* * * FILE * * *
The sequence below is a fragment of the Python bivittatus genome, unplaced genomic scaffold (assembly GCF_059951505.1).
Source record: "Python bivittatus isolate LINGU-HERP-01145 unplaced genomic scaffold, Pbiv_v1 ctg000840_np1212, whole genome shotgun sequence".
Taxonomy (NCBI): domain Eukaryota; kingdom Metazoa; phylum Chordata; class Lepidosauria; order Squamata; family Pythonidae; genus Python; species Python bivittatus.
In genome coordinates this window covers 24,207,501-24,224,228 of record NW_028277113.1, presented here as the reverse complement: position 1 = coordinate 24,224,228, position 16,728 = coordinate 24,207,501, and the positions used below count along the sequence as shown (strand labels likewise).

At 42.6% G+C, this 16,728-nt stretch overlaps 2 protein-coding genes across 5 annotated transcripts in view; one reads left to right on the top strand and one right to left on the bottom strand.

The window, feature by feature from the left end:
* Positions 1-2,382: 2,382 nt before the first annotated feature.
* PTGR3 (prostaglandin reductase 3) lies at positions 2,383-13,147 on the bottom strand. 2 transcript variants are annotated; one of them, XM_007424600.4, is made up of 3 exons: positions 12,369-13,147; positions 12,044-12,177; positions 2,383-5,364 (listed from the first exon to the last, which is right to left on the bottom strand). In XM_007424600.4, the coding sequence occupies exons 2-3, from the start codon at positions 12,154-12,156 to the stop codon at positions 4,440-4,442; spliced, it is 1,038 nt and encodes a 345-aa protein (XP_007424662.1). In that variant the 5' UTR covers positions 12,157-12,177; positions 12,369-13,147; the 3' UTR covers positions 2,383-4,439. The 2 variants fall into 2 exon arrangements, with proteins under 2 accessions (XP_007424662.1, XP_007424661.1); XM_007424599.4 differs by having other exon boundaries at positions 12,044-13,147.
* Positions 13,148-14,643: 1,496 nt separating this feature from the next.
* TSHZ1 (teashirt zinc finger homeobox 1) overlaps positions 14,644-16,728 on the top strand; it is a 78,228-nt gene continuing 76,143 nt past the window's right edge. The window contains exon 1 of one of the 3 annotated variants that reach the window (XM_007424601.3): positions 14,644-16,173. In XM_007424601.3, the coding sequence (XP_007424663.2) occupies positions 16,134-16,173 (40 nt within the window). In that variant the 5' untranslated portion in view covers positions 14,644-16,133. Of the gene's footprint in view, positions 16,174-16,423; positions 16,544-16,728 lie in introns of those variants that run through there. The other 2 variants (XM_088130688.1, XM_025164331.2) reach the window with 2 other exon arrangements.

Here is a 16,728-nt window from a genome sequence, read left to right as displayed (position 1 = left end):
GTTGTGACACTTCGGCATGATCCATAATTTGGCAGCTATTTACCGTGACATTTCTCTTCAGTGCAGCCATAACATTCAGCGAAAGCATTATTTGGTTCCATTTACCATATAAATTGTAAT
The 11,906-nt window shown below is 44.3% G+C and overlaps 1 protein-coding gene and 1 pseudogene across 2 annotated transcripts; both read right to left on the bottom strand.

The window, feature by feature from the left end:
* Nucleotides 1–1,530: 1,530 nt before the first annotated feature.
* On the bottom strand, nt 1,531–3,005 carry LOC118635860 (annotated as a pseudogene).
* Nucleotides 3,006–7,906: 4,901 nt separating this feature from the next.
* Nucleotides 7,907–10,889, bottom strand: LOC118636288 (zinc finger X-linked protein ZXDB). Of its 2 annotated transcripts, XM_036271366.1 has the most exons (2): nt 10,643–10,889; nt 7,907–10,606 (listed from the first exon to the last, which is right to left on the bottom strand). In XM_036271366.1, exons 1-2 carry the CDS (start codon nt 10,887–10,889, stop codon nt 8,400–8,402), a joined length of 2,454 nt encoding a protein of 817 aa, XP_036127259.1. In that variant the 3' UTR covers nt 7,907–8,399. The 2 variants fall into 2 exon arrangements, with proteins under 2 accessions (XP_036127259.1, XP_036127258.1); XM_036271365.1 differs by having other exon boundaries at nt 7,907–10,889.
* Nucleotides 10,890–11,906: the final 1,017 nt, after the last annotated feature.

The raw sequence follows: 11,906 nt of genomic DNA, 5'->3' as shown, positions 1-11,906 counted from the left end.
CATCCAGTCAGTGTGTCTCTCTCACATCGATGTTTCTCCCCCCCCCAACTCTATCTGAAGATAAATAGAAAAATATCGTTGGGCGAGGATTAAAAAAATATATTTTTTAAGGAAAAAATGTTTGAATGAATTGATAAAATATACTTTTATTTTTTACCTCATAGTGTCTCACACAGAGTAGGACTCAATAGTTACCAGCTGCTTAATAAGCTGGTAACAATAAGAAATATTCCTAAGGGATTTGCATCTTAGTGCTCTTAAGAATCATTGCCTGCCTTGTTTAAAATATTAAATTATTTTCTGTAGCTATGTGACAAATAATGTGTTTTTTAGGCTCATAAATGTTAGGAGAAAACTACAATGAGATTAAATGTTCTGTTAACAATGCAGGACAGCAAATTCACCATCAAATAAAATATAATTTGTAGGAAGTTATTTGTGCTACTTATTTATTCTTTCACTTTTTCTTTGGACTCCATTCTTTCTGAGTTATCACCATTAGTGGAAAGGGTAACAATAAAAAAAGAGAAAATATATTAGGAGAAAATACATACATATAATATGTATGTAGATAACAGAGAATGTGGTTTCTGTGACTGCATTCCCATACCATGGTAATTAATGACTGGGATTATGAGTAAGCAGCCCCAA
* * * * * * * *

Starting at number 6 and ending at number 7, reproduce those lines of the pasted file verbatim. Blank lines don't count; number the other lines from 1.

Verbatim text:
The window, feature by feature from the left end:
* Positions 1-2,382: 2,382 nt before the first annotated feature.